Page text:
After the trial, the prosecutor and the defense attorney had the opportunity to meet with the jury, on a voluntary basis, to find out why we reached the verdict that we did. The prosecutor took advantage of this opportunity; we gave her suggestions as to her courtroom demeanor and the evidence she produced. The defense attorney chose not to meet with us, which is unfortunate because there was a lot I wanted to say to him. We were then sent home; our duties as jurors had come to an end.

All in all, it was an interesting experience.

As it turns out, I was not the only local blogger that served on a jury this week. John recounts his experiences as a juror for a drug possession case here and here. My misgivings about the number of people who begged out of jury service during voir dire are not as pronounced as his, although that might be because my prospective jury pool for this case was much smaller than his (20 people as opposed to 60) and so there simply weren't as many opportunities for people to weasel out of service.

There were, to be fair, a couple of people who had legitimate reasons as to why they couldn't serve on the jury. One man explained that he would have been able to serve on a jury that day, but a two-day trial would be problematic because the other supervisor at the shop where he works would be gone the following day and, if he had to serve, it would have left his shop's employees without any supervision. Another person, by the questions he asked and answered, clearly seemed to be confused about the purpose and process of jury service. But there were also two or three other people who simply claimed that they didn't think that they, for whatever reason, could be impartial jurors. Perhaps they were being honest; perhaps they were lying just to get excused.

The system only works when citizens do their duties. Sometimes these duties involve a hardship or inconvenience. The alternatives to said hardship or convenience, however, are unacceptably worse. This is something everybody should consider before they try to shirk off their next jury summons.

The very hungry caterpillars

Earlier this week I found these guys munching on Lori's dill plant in the front yard garden:

With the help of the internet, I was able to identify these guys. Lori and I also thought it would be a good idea for Kirby, who is a fan of this children's book, to bring them to his preschool for his show-and-tell:

Kirby brought the little guys safely back home and Lori put them back on the dill plant. They soon afterward made their way over to the adjacent crepe myrtle, attached themselves to the plant's stems and molted into pupae. Fearing their vulnerability to hungry birds or other predators, I decided to bring them inside for protection:

Now we wait for a couple of weeks and see what happens.

Thursday, June 14, 2007

Kenny Phipps is celebrating tonight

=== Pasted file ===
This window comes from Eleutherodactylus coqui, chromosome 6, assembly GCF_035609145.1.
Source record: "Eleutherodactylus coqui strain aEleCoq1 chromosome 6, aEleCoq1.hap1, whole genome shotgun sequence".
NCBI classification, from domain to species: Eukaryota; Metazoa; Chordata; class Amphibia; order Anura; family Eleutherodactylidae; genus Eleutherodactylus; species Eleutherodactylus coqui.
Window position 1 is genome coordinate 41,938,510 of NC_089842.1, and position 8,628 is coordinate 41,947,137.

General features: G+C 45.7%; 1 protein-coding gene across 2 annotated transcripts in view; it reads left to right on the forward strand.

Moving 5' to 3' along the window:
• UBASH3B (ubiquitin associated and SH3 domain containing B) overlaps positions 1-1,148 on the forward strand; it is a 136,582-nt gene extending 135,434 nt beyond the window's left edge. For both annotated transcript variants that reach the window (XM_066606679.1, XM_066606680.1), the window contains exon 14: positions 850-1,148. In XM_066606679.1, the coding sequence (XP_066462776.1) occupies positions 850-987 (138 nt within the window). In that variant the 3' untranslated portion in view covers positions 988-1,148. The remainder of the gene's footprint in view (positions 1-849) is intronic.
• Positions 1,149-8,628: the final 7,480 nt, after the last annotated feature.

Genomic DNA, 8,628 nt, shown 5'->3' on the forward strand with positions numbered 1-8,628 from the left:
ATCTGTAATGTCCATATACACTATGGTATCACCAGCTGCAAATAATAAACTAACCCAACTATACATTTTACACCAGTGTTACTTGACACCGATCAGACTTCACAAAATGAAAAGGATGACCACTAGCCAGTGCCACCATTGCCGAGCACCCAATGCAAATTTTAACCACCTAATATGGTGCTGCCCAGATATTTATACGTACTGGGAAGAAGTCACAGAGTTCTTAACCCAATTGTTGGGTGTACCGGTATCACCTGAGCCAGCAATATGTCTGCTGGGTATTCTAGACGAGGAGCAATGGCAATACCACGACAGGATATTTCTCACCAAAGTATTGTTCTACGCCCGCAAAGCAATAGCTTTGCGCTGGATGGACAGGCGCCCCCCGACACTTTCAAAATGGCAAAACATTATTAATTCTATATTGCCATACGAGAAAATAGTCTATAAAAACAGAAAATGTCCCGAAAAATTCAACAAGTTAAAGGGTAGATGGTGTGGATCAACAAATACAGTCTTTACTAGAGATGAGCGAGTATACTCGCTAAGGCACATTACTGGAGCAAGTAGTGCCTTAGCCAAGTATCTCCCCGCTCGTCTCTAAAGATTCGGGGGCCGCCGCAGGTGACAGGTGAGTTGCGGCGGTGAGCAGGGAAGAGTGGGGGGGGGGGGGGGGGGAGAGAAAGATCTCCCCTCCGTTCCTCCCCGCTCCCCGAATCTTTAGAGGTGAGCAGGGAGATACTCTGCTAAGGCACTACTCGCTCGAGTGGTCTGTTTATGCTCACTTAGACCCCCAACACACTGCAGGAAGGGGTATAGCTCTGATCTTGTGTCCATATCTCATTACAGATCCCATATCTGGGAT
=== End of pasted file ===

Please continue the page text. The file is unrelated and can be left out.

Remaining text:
One of my classmates at the University of Houston College of Architecture was a guy from San Antonio by the name of Kenny Phipps*. He was a huge San Antonio Spurs fan, and he never let anyone forget it. He had Spurs posters and other memorabilia around his drafting table, and during the evenings he could oftentimes be found at his desk, working or studying while listening to Spurs broadcasts on the radio (given San Antonio's proximity to Houston, AM radio broadcasts of Spurs games were not at all difficult for him to pick up at night).

It wasn't exactly easy for him to be a Spurs fan surrounded by Rockets fans, especially during the mid-1990s when the Rockets and Spurs were actually both very good teams (the Rockets, of course, winning back-to-back titles during this time) and had a healthy rivalry going. But Kenny never backed down; he gave as good as he got from his Rocket-fan studiomates and the basketball-related banter that resulted was oftentimes a light-hearted distraction from the monotony of model-building and drawing.

Whenever the Spurs won, Kenny would march through studio shouting, in a slightly-shrill tone, something along the lines of "Spurs, baby, Spurs! Oh, yeah, baby! Spurs!" Over time, the phrase "Spurs, baby, Spurs!" became an identifying catchphrase for him. To this day, when I think of Kenny I think of him gleefully uttering those words.

After graduation, as happens so often, I lost touch with Kenny. Last I heard, he had moved back to San Antonio and started a family. But that information is several years old.

However, as the San Antonio Spurs - having swept a thoroughly outclassed Cleveland Cavaliers team - celebrate their fourth NBA title in eight years this evening, I know that my old friend Kenny Phipps is, somewhere, right now, jubilantly screaming something incoherent about "Spurs, baby, Spurs, oh yeah, SPURS, BAYBEE!!!" Remembering Kenny the way I do, that thought brings a smile to my face.

(*I'm using Kenny's real name in this entry because I don't think he'd object to anything I've written here about him. Besides, maybe one day he'll come across this post while egosurfing and get back in touch with me...)